The poetic hymns of the Divine Office are attributed to various ancient authors, most of them saints of the Church: Ambrose (+397 A. D.), Pope Gregory the Great (+604 A. D.), Nicetas of Reesiana (+c. 415 A. D.), Prudentius (+413 A. D.), Venantius Fortunatus (+c. 600 A. D.), Paulinus of Aquileia and Paul the Deacon (+799 A. D.) from the eight century, Rabanas Maurus (+856 A. D.), Elpis, a woman author of the eighth century, as well as Thomas Aquinas (+1264 A. D.), Cardinal Robert Bellarmine (+1621 A. D.), Juan de la Concepcion from the seventeenth century, and a number of anonymous or unknown authors of the early Christian centuries, as well as from modern times, all of whom wrote in Latin.
The hymns are not scripture texts, but use scripture as their basis, so to speak, in order to weave thoughts that inspire us to reflect on God’s goodness to humankind, revealed in both sacred scripture and tradition. Hence, the hymns are not divinely inspired like the scriptures, but nonetheless they have always had an important place in the Divine Office of the Catholic Church.
Those who use the ancient hymns of the traditional monastic office either in Latin or in vernacular translation, can experience, for example, the work of God creating all things, sung about at Vespers in Ordinary Time. The Lord’s resurrection and the cycle of night associated with sin and the light of day with redemption in Christ, “the Sun of Righteousness,” are also made manifest in the hymns. They help us to enter more fully into the season we are celebrating in the Liturgical Year, be it Advent, Christmas, Ordinary Time, Lent, or Paschaltide and to focus our attention on Christ’s redemptive work on behalf of the human race.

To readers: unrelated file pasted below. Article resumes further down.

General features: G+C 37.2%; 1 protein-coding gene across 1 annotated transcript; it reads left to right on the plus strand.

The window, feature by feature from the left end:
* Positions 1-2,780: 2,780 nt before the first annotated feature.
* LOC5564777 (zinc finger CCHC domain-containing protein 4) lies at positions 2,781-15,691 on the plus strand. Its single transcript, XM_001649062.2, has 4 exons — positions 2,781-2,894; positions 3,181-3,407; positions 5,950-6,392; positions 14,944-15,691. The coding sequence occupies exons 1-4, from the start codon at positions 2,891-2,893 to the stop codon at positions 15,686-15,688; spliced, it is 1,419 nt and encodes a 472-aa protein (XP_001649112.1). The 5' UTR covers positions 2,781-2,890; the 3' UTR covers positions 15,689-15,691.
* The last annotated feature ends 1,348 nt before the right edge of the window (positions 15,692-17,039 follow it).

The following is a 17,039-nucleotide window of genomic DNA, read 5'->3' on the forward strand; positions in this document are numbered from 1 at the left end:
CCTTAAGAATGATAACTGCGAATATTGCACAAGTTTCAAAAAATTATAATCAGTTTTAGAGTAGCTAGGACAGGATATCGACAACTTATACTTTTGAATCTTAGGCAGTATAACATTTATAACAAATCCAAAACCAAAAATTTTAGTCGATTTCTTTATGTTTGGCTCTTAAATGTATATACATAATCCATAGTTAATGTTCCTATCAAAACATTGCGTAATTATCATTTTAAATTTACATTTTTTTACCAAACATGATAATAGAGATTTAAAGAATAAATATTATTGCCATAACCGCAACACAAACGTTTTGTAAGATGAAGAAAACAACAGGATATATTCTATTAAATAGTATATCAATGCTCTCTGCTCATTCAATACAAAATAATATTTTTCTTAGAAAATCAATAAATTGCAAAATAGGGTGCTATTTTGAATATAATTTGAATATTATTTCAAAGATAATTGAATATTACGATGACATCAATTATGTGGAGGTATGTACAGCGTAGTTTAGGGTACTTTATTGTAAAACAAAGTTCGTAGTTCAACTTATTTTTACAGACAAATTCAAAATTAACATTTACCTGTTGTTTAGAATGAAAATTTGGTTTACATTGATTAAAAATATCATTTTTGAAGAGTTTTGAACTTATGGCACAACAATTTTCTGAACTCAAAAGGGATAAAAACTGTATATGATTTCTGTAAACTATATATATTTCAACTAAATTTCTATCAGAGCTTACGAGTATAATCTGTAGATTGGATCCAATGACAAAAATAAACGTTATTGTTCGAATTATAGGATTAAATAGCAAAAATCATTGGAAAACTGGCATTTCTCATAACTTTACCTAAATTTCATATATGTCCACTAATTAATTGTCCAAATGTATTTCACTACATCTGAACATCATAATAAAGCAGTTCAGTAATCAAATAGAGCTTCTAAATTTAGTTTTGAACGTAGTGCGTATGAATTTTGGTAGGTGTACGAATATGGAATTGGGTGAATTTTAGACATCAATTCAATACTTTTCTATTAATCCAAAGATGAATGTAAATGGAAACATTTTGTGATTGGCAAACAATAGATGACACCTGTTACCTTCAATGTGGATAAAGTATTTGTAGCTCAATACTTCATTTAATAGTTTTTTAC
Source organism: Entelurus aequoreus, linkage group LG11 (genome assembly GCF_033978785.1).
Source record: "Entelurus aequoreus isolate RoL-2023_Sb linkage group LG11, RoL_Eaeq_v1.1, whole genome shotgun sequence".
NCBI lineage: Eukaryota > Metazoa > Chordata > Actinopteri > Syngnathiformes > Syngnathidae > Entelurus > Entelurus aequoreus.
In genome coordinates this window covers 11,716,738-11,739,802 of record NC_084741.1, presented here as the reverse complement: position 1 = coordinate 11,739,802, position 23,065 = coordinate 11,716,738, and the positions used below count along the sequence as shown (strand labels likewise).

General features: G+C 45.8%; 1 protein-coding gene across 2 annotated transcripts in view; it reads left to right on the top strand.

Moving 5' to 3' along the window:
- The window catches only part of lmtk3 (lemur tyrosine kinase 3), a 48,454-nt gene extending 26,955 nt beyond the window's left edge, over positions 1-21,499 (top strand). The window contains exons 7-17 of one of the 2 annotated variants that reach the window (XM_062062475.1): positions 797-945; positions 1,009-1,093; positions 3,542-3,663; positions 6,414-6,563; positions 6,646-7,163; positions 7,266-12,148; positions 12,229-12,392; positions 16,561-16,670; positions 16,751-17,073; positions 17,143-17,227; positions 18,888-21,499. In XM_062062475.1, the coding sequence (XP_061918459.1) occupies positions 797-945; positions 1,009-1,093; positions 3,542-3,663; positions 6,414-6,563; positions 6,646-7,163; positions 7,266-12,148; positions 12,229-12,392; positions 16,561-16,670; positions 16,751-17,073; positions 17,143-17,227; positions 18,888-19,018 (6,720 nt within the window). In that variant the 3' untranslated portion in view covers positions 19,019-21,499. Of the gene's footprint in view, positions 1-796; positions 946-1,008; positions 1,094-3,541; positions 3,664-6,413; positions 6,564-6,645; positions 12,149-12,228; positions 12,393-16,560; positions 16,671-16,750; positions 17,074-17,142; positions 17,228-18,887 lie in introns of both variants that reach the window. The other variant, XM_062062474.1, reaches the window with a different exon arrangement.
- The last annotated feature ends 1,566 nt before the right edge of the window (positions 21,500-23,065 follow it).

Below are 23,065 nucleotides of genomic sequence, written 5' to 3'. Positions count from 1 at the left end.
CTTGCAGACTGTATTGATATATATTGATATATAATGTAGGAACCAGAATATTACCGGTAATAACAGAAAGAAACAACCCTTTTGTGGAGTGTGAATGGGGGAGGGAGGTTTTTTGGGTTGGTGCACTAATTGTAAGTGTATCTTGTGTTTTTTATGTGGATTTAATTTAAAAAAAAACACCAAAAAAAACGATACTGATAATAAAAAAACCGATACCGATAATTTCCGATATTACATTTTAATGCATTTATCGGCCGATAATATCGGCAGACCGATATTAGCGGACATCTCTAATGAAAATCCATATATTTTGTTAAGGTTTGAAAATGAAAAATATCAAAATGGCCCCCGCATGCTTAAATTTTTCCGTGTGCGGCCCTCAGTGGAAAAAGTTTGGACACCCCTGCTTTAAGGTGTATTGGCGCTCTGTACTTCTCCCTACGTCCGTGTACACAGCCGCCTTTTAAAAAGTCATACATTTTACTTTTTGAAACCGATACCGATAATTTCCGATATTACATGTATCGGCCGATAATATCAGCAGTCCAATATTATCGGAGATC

It is a great loss to replace these rich and venerable hymn texts assigned to the Opus Dei with mediocre modern compositions of lesser value and depth. I believe an ideal monastic office would do all it can to include the ancient hymns handed down over the centuries, and to use them either in their original Latin or in faithful translations.
An argument might also be made for retaining the traditional Gregorian chant melodies as well, which change throughout the year according to the liturgical season, thus calling to mind immediately what time of year or day it is by the tunes being sung at the Divine Office.